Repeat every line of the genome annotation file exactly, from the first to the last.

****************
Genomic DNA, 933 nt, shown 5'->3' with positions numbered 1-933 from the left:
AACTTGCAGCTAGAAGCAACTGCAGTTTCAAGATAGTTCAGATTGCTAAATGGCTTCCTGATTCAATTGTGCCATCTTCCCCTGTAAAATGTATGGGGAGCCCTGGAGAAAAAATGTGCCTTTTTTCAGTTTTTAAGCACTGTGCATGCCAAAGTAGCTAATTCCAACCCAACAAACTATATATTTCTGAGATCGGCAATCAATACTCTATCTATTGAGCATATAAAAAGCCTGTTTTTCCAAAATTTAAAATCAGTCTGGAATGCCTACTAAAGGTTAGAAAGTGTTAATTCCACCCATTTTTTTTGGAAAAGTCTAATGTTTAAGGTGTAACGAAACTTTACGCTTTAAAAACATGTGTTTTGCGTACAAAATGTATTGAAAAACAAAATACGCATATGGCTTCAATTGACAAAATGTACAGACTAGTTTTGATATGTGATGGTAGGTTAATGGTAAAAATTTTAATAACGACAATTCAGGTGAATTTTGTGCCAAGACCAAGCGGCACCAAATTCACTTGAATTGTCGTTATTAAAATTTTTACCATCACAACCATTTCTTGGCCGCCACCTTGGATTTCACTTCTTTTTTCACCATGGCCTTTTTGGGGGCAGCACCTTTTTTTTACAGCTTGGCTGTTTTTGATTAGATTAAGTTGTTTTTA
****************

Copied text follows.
Genomic DNA, 933 nt, shown 5'->3' with positions numbered 1-933 from the left:
AACTTGCAGCTAGAAGCAACTGCAGTTTCAAGATAGTTCAGATTGCTAAATGGCTTCCTGATTCAATTGTGCCATCTTCCCCTGTAAAATGTATGGGGAGCCCTGGAGAAAAAATGTGCCTTTTTTCAGTTTTTAAGCACTGTGCATGCCAAAGTAGCTAATTCCAACCCAACAAACTATATATTTCTGAGATCGGCAATCAATACTCTATCTATTGAGCATATAAAAAGCCTGTTTTTCCAAAATTTAAAATCAGTCTGGAATGCCTACTAAAGGTTAGAAAGTGTTAATTCCACCCATTTTTTTTGGAAAAGTCTAATGTTTAAGGTGTAACGAAACTTTACGCTTTAAAAACATGTGTTTTGCGTACAAAATGTATTGAAAAACAAAATACGCATATGGCTTCAATTGACAAAATGTACAGACTAGTTTTGATATGTGATGGTAGGTTAATGGTAAAAATTTTAATAACGACAATTCAGGTGAATTTTGTGCCAAGACCAAGCGGCACCAAATTCACTTGAATTGTCGTTATTAAAATTTTTACCATCACAACCATTTCTTGGCCGCCACCTTGGATTTCACTTCTTTTTTCACCATGGCCTTTTTGGGGGCAGCACCTTTTTTTTACAGCTTGGCTGTTTTTGATTAGATTAAGTTGTTTTTA